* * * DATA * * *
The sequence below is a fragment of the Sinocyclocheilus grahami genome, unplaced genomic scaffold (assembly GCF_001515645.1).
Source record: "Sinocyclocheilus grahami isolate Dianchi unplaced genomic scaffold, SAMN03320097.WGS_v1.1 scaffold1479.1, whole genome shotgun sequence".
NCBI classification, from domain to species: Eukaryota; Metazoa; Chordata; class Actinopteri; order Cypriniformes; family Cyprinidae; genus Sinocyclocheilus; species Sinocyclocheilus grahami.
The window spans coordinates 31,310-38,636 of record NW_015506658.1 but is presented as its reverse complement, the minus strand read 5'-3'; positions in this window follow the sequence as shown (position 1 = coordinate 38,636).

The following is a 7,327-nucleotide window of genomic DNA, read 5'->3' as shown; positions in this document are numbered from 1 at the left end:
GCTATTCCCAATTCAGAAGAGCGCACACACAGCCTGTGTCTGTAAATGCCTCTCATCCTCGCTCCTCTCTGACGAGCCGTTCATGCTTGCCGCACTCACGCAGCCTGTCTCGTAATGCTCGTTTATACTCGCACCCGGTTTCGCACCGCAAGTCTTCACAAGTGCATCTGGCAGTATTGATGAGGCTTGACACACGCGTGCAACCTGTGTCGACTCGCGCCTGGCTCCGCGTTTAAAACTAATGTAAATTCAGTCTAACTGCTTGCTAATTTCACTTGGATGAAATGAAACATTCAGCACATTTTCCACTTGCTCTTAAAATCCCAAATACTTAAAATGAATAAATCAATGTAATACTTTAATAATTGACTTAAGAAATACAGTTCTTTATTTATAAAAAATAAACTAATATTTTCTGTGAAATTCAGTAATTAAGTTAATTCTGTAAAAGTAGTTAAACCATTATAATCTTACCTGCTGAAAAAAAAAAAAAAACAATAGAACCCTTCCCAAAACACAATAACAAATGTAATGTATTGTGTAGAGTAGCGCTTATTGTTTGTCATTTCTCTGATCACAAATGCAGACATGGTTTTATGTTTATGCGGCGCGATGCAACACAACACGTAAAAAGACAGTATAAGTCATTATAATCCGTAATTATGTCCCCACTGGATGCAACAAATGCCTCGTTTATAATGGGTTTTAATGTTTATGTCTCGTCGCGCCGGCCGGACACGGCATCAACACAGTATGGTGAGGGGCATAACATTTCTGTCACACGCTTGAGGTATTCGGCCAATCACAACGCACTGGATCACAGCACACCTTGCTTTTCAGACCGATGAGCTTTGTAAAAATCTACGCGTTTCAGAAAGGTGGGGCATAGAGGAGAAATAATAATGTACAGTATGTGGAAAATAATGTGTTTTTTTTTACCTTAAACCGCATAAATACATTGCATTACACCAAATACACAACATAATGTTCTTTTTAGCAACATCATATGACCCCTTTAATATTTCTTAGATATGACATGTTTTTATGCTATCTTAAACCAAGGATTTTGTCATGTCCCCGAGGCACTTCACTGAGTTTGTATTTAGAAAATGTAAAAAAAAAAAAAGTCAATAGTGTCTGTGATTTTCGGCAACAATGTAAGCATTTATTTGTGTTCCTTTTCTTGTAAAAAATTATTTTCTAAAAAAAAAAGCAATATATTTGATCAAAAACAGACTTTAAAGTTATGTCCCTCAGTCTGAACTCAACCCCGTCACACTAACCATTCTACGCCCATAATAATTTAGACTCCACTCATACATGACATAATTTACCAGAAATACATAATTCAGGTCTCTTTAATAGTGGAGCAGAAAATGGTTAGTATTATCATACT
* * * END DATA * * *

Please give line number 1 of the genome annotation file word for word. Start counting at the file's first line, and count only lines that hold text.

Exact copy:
The sequence below is a fragment of the Sinocyclocheilus grahami genome, unplaced genomic scaffold (assembly GCF_001515645.1).